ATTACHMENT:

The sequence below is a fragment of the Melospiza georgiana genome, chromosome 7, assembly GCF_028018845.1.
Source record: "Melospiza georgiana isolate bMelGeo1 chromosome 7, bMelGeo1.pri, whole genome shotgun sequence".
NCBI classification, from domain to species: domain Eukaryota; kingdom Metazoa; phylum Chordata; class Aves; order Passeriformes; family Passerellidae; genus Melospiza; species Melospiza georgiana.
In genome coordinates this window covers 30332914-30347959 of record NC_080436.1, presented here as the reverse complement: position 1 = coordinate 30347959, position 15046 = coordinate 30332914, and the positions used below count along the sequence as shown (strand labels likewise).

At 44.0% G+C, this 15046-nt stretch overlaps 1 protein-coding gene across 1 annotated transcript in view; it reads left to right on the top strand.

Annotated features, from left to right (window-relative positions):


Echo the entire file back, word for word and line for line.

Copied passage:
The sequence below is a fragment of the Melospiza georgiana genome, chromosome 7, assembly GCF_028018845.1.
Source record: "Melospiza georgiana isolate bMelGeo1 chromosome 7, bMelGeo1.pri, whole genome shotgun sequence".
NCBI classification, from domain to species: domain Eukaryota; kingdom Metazoa; phylum Chordata; class Aves; order Passeriformes; family Passerellidae; genus Melospiza; species Melospiza georgiana.
In genome coordinates this window covers 30332914-30347959 of record NC_080436.1, presented here as the reverse complement: position 1 = coordinate 30347959, position 15046 = coordinate 30332914, and the positions used below count along the sequence as shown (strand labels likewise).

At 44.0% G+C, this 15046-nt stretch overlaps 1 protein-coding gene across 1 annotated transcript in view; it reads left to right on the top strand.

Annotated features, from left to right (window-relative positions):